A couple days after my actual birthday, I began packing to head up north to the largest inland delta in the world: the Okavango Delta. There was to be a large event held in a village called Shakawe, and my fellow volunteer Leia and I were asked to run a stall based on gender-based violence prevention.  I rolled up the posters I had prepared, rolled up my clothes for the next few days and set off to Bobonong where I would meet Leia.  Though I was under the assumption that I would be taking the ambulance at 4am, the lack of electricity in the village and therefore lack of communication with the driver convinced me to stay home a bit longer and begin to hitchhike when the sun began to come up instead.  Unfortunately, since I was so excited for our oncoming trip, I was unable to sleep; so instead, I cleaned my entire house, made egg salad sandwiches for the road, and began making a mosaic with rocks and fabric on my knife holder.  Finally, the sun peered its sleepy way through the window panes and around 7 I decided to walk to the hitching post. I caught a ride all the way to Phikwe with one of the teachers from the primary school; we picked up an extremely exhausted Leia and arrived in our shopping town about an hour later. The majority of the ride went very well. We took a two and half hour bus from Phikwe to Francistown, and were pleasantly surprised to find that one of our friends was actually in Francistown as well and headed to our first destination, Maun.  We meandered our way through the crowded bus rank to Milky Lane, an ice cream store, and excitedly awaited our friend Beekyper to meet up with us.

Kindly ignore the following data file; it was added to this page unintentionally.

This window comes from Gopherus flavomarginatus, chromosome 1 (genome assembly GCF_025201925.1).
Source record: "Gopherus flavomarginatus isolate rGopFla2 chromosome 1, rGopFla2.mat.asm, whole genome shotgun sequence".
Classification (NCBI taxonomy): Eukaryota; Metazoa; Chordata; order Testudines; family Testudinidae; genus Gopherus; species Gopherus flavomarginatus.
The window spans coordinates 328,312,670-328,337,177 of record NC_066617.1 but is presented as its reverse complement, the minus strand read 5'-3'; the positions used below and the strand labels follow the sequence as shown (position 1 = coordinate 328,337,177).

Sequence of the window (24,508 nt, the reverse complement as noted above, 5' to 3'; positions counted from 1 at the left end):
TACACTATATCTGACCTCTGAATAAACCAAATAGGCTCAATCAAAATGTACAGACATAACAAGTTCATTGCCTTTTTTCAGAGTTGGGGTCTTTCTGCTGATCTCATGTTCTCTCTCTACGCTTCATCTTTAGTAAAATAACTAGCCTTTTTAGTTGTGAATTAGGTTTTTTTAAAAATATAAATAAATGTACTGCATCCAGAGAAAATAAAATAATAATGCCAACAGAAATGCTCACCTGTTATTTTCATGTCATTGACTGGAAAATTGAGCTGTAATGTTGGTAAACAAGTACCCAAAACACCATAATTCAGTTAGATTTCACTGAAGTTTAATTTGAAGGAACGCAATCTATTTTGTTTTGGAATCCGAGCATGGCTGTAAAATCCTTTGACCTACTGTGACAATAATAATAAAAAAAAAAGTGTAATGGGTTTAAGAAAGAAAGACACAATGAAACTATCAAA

(I find it funny how overwhelmed I get nowadays being surrounded by so many people after I’ve been in the village for so long.)
As we waited, we met up with my best friends Claire and Stacey and all shared some much-craved ice cream. Finally, Beekyper arrived and we all piled into his jeep and took off for Maun with hopes of making great time.  Sadly to our realization, BK (although a very safe driver) drives about 10 kms under every speed limit.  We arrived in Nata (the halfway point) much later than we’d hoped.  We took matters into our own hands and finally arrived in Maun just after sunset.
A feast of homemade pizza awaited us at a Peace Corps couple’s house, and we delved into our allotted slices while mustering conversations with the other PCVs staying the night there. Since the next day was also going to be filled with painstaking travelling, we all called it a night around midnight and snuggled into our respective sleeping bags.
The next day, Leia and I left around 8 (after making a scrumptious breakfast of omelettes and bacon) to begin hitchhiking up North. Right as we arrived to the hitching post, a group of people informed us that there was a cue (line) that we had to follow. Since this was so unlike everywhere else I’d travelled in Botswana, I was taken by surprise and immediately uneasy about what to do…just as I was processing the thought of following a line, a van pulled up declaring that he was going to Shakawe.  The aforementioned “cue” turned into mass hysteria as people grabbed their belongings and began diving through windows and car doors to secure their seat. Needless to say, we shrugged off our losses, watched the packed van drive off, and agreed that we were going to begin throwing elbows if necessary to ensure we had a ride on the next vehicle to Shakawe.
As the morning slowly morphed into afternoon, we agreed that we would take any ride that was going towards our destination, such that we still had a few hours of travelling ahead of us and any progression would help.  Finally, an open-bed bucky (truck) pulled up and we literally played human tetris as more and more people loaded onto the back.  We travelled for a couple hours, with my right knee bent up towards my shoulder and my left foot directly under the bottom of another passenger, until the bucky dropped us off at its final location: our half-way point to Shakawe.  During those two hours on the bucky, our exposed fair skin decided to absorb the harsh sun and transform into a translucent shade of pink. We unloaded, threw our belongings on the curb, and prepared ourselves to begin hitching yet again.